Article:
Mushing - Dog scootering: Woman on a scooter with German Shorthaired Pointer dog called "Finn"
Photo credit: Emily Ferrans

While you are researching equipment and waiting for that shipment to arrive, you can begin training! Basic Obedience training will help you in your dryland mushing journey, but there are a few additional cues you will need to train, including:

  • gee (turn right)
  • haw (turn left)
  • gee over (move right)
  • haw over (move left)
  • hike (move forward)
  • easy (slow down)
  • whoa (stop), on by (pass/leave it)
  • line out (put pressure on the line)
  • stay

It’s best to work on new cues in a low distraction environment. Keep training sessions short, 2-3 minutes at a time, focusing on one skill at a time. Once you have had success with the directions, you can clip a leash on your dog and practice during walks! As you begin running, you can continue to reinforce those cues on trail by praising your dog for responding correctly.

Generally, pulling comes naturally to many dogs. However, if your dog is worried about pulling out in front of you, try having a friend (with or without a dog) run ahead of you. Having a “bunny” to follow will do wonders for motivating your dog to run harder.

Interested in building up your own team of two or more dogs? If so, I recommend starting by working with each dog individually on direction cues. Each dog should be able to respond to all cues on their own before being connected to another dog.

Dog-powered sport: Woman and a Toy Fox Terrier bikejoring

As you get out on the trails with your dogs, you will learn a lot from your adventures. Here are a few starter safety tips to keep in mind:

  • Softer trails are best. Just like with people, pavement running can be hard on joints and feet.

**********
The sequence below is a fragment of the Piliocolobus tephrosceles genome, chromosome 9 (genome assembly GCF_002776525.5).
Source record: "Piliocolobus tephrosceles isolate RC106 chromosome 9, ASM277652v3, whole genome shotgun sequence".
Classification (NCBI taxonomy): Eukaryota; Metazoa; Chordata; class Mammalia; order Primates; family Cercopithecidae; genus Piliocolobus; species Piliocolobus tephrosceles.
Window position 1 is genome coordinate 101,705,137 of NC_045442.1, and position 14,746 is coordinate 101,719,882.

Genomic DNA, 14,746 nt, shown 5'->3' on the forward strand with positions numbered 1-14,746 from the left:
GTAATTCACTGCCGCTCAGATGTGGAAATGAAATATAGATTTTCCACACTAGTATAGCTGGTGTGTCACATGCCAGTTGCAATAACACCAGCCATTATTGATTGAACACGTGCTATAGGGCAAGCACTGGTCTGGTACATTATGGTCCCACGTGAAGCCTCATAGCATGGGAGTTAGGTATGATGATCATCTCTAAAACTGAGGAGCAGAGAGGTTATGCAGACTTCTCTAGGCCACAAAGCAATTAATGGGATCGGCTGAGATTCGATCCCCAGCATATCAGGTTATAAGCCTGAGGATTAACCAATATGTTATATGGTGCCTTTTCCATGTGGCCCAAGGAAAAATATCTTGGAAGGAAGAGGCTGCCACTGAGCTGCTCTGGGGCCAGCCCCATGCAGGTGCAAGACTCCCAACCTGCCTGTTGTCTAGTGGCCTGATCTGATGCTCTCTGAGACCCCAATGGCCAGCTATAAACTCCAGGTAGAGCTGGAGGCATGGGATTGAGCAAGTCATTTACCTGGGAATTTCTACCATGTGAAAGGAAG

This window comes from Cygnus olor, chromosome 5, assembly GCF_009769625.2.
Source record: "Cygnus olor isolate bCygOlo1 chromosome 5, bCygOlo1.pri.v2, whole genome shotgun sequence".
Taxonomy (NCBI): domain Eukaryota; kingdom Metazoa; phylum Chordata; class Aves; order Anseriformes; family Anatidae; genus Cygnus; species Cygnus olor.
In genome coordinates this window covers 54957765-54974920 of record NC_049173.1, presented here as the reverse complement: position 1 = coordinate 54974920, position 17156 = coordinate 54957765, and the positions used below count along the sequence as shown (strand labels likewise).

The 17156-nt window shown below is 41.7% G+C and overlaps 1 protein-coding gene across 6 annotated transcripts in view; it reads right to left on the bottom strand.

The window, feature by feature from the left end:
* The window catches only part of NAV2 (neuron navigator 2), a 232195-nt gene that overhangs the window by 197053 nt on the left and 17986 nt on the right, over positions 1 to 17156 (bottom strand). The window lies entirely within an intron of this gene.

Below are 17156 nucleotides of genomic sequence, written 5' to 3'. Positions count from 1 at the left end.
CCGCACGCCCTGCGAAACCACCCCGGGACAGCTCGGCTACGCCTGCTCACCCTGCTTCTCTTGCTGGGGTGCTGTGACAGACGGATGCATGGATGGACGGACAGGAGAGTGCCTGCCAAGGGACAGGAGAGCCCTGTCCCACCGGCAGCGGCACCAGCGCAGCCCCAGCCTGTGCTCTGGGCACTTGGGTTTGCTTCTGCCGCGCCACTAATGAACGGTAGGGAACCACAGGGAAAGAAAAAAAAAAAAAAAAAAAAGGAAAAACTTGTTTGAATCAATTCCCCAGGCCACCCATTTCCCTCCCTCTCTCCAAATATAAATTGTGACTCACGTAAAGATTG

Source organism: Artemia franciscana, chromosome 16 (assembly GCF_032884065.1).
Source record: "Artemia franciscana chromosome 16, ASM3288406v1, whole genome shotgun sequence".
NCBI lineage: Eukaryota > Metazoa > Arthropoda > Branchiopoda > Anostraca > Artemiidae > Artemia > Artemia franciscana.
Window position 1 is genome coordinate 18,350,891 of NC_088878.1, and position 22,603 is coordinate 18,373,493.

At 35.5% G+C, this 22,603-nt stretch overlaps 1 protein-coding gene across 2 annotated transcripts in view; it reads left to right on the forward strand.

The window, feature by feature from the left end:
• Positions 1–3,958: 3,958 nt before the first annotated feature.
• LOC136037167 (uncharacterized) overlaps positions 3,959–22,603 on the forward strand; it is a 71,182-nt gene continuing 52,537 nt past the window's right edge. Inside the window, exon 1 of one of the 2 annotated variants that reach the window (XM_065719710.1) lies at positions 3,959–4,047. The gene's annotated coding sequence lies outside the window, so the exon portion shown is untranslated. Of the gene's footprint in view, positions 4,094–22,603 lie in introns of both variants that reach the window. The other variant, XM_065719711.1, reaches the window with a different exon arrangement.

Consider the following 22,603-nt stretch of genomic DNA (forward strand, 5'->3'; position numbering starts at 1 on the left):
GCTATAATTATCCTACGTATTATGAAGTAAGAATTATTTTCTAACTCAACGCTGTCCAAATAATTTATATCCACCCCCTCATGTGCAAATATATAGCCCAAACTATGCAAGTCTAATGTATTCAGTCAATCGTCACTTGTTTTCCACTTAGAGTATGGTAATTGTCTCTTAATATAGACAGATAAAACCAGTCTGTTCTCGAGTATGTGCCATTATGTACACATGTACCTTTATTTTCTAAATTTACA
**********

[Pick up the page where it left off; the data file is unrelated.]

• Be mindful of your (and your dog’s) current fitness level. If you and your dog have been out of the fitness game for a while, try looking into a Couch-to-5K program as a guideline. We want to make sure we are easing the dogs into this just as much as we do ourselves.
  • As with any biking and running activities, be sure that you have appropriate protective clothing, including proper footwear (such as trail running shoes) and a bike helmet. You can also purchase booties and/or paw protection wax for your dog in order to protect their feet from rough surfaces.

Good luck to you and your dogs as you explore the world of dog-powered sports!

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  • Chelsea Murray is a Certified Professional Dog Trainer Knowledge Assessed through the Certification Council of Professional Dog Trainers (CPDT-KA), a Karen Pryor Academy graduate and Certified Training Partner (KPA-CTP), a Certified Trick Dog Instructor (CTDI), and an AKC Canine Good Citizen Evaluator. She is the head trainer and owner of Pawsitive Futures Dog Training and Behavior in Atlanta, Georgia. Chelsea recently became a Board Member for the United States Federation of Sled Dog Sports (2021) and enjoys recreational and competitive sled dog sports with her Alaskan Malamutes. As a part of Pawsitive Futures’ program, she teaches people how to get involved in dog-powered sports both in-person and virtually. She also hosts the podcast, Pawsitively Dog-Powered, helping to connect people with other mushers and pet professionals for more information and training tips on sled dog sports.